TheDribbleDrop: So as a young coach, are you saying that I should be wary of public school jobs?
Coach Gamble: No. To be honest with you and this is before I got to Hudson Catholic, I had an interview with St. Peter’s College. I got the interview due to putting in the work. I volunteered at clinics. People saw my face everywhere. I got a call from the head coach at the time. It was between myself and Nick Marinello. I think he picked me because he saw my work ethic.
For most young coaches, I observe their work ethic. You may not get monetary rewards sometimes when doing things, but you will get a reward down the road. Nothing will be more satisfying than preparing a kid for life. You have to live this. This is a 24-7 grind. The great ones constantly search for information on how to get better. Picking the brains of experienced coaches. That’s something I did. Not only was I under Coach Hurley for a long time, but I paid attention to everyone. I used to pay attention to Vanessa Watson when she was at Shabazz. Coach Farrell when he was at Seton Hall Prep. I watched and observed the way they led. You try to incorporate that to your teachings.
Some young coaches think they know it all. You have a long ways to go. I struggled as a young coach. I had a 5 win season. A 9 win season. Another 9 win season. But I never stopped working. I tried to pick everyones brains.
Young coaches need to just keep working. The hard work will get recognized. It doesn’t matter what school you are at.
TheDribbleDrop: How you prepare the team for the style of play in early season practices?
Coach Gamble: I changed my emphasis on things when I left St. Anthony’s. When I was there, it was a huge emphasis on team stuff. When I got my own program I didn’t worry too much about the summer. I just wanted my players to focus on skill development and individual improvement. I don’t put my kids in summer leagues as most of my kids play AAU. All I require is my kids to work on their game during the summer.
In the fall we make sure our guys do a lot of conditioning. We have a roomy campus, so we make sure our kids run a couple miles. I’ll get my guys in a fall league. I just want them to be mentally and physically in shape come the first day of practice.
TheDribbleDrop: Offensively, what is your ideal style of play?
Coach Gamble: I like to run. I want to get easy baskets in transition. Ideally I would like to create in space, but with structure. Really it depends on personnel. My first couple years I had good athletes and good guards. I spread the floor out and gave them room for some offensive freedom. If I had a couple big guys I would run a bit more high low and feed the ball down low in the paint.
TheDribbleDrop: Lets talk about the shot clock. New Jersey doesn’t have one. Ideally, what do you think is best for the players?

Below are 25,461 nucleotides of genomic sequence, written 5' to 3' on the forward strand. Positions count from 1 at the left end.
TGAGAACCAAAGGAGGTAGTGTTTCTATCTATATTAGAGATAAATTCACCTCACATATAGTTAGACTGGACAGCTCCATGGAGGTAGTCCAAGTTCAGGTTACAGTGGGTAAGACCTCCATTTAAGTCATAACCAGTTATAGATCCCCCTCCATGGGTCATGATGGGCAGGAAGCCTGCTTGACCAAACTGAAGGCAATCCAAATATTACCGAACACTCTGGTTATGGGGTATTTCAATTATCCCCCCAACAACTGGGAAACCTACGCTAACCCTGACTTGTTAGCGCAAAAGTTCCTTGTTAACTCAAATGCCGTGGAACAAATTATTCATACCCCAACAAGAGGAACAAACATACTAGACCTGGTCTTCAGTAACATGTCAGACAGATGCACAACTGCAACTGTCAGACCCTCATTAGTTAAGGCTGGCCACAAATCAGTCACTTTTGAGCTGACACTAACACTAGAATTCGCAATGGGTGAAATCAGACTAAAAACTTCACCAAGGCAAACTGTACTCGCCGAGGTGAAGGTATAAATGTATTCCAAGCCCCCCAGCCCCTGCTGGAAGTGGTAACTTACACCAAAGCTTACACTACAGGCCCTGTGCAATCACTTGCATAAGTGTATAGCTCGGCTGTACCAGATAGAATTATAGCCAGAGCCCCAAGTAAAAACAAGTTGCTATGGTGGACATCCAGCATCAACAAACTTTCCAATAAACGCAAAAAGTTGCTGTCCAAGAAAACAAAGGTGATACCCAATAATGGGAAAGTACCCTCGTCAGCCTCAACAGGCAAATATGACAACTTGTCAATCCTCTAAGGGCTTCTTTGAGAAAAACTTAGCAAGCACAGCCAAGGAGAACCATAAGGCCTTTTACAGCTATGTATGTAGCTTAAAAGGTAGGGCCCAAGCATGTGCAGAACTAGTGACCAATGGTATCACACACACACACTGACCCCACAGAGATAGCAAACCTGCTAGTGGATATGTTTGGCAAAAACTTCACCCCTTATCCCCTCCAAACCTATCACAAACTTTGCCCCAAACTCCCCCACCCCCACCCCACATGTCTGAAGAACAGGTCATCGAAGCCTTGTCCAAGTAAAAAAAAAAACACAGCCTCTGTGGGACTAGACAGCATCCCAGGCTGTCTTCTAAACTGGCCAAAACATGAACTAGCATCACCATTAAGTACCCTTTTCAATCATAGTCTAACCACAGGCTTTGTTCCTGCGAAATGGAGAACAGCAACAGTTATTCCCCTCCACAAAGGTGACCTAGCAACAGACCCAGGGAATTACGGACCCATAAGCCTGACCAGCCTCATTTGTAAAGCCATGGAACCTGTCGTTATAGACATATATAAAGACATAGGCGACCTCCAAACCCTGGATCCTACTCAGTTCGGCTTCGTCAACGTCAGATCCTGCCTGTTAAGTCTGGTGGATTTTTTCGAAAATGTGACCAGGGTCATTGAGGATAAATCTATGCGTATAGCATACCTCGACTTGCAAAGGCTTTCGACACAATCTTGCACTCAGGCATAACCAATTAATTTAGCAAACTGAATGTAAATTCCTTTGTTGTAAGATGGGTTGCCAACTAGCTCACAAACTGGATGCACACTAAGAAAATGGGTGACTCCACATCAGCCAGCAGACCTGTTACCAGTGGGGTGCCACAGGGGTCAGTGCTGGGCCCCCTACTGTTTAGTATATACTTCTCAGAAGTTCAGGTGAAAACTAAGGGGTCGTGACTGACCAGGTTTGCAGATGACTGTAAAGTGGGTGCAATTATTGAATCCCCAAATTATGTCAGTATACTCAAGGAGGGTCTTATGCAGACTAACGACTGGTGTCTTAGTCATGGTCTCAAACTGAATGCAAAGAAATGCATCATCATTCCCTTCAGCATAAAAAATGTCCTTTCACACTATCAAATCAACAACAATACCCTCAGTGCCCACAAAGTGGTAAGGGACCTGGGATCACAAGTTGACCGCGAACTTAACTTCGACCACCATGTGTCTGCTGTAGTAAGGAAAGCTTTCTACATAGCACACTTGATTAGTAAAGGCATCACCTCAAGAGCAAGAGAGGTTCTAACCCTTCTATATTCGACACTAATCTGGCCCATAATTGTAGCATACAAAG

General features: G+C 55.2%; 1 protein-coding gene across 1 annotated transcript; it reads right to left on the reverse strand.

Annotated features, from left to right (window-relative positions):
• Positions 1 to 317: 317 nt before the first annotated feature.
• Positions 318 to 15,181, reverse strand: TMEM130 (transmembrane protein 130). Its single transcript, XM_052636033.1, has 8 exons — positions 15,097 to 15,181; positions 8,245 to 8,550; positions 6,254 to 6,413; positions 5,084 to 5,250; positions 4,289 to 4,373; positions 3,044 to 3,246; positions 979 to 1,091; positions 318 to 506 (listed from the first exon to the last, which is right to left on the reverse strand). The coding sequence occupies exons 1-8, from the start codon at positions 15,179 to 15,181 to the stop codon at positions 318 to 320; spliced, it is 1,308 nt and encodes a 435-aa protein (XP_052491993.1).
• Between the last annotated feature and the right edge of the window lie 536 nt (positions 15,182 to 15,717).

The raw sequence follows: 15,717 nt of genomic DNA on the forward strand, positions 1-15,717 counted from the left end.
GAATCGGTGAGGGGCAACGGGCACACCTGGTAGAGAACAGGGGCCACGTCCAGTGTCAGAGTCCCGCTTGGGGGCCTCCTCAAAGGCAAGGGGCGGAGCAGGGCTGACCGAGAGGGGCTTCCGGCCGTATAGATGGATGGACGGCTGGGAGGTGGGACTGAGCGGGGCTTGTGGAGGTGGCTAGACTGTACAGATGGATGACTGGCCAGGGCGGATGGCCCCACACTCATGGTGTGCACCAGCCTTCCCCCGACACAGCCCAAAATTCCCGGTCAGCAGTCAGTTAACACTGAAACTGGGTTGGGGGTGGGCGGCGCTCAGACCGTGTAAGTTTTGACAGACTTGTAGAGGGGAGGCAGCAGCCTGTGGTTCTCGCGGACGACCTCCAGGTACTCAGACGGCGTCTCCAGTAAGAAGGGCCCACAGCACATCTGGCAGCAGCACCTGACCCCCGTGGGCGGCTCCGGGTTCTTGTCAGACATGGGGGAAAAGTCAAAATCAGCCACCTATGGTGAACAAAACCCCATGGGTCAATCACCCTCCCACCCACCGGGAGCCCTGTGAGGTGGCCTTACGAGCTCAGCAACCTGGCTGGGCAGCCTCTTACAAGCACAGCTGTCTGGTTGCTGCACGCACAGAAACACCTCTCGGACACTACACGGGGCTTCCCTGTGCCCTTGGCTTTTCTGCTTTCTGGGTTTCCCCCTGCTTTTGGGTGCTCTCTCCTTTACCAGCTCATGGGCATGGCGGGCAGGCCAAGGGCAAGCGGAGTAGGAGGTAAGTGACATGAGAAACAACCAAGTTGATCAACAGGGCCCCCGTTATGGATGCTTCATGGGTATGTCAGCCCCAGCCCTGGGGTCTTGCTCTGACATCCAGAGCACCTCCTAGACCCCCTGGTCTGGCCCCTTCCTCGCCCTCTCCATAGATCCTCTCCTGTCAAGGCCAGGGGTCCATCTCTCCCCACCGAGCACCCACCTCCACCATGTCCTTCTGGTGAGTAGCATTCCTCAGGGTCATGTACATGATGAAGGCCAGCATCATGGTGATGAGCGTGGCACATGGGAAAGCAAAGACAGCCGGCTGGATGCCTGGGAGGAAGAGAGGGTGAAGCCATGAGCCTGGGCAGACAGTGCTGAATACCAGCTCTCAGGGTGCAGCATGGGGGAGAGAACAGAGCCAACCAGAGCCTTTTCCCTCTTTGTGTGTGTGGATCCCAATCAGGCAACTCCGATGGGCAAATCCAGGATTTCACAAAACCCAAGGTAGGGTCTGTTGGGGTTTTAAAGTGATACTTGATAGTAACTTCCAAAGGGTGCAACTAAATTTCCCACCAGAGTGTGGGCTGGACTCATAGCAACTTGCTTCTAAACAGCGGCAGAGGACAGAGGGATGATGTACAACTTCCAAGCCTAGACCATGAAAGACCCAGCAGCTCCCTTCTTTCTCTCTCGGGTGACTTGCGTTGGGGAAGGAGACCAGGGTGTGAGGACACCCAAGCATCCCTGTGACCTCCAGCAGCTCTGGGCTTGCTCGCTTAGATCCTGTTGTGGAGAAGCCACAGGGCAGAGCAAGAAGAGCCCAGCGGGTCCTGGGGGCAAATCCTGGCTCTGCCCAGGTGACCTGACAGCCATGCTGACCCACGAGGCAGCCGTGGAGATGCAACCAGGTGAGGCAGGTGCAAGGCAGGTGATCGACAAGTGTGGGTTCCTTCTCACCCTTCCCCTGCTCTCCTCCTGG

Coach Gamble: I don’t think the shot clock is a factor in regards to the development of our guys. I think we have to take into account that the range of skills can be wide from the top teams to the bottom teams. A shot clock can make some already lopsided games even worse.
When I was at St. Anthony’s, Danny Hurley was at St. Benedict’s and Coach Boyle was at St. Pats we played in countless national tournaments. Yearly we were ranked top 5 in America. We played in areas that had a shot clock, but it didn’t affect our style of play. I don’t know if the shot clock will help development.
I would like to see the college three point line though. That’s something that could help the kids develop.
TheDribbleDrop: You have one of the best guards in the state in Alexander Rice. What are some things you try to do to free him up?
Coach Gamble: Alexander is a good kid. It’s my job to prepare him for college. I don’t see him being a two in college. He will have to run point. Sometimes I take Kenny Jones off the ball and let Alex run point a bit. That will help him get more prepared down the line. His decision making is very good. One good thing about him is that he’s very open to suggestion for improvement. His dad is a very good basketball coach and so he’s had a very good background of teaching. He spent a year with Coach Hurley as well. He will be ready for college in the next couple of years.
TheDribbleDrop: If I was a new first year coach about to hit the floor for the first time, what piece of advice would you give me?
Coach Gamble: Be mindful of your body language and try to remain relaxed. Your team is going to follow your body language. If you are uptight your kids will be uptight. If you are loose and having fun, your kids will show that as well.
Every game you need to let the kids know it’s going to be okay and that you are well prepared.
TheDribbleDrop: How do you gauge success at Mater Dei?
Coach Gamble: Well I set the bar pretty high. My first year we were 26-2. I thought defensively they were as good as any team in the state. Last year we had 25 wins. I would like to win a state championship. That’s my goal. We are playing to try to achieve that.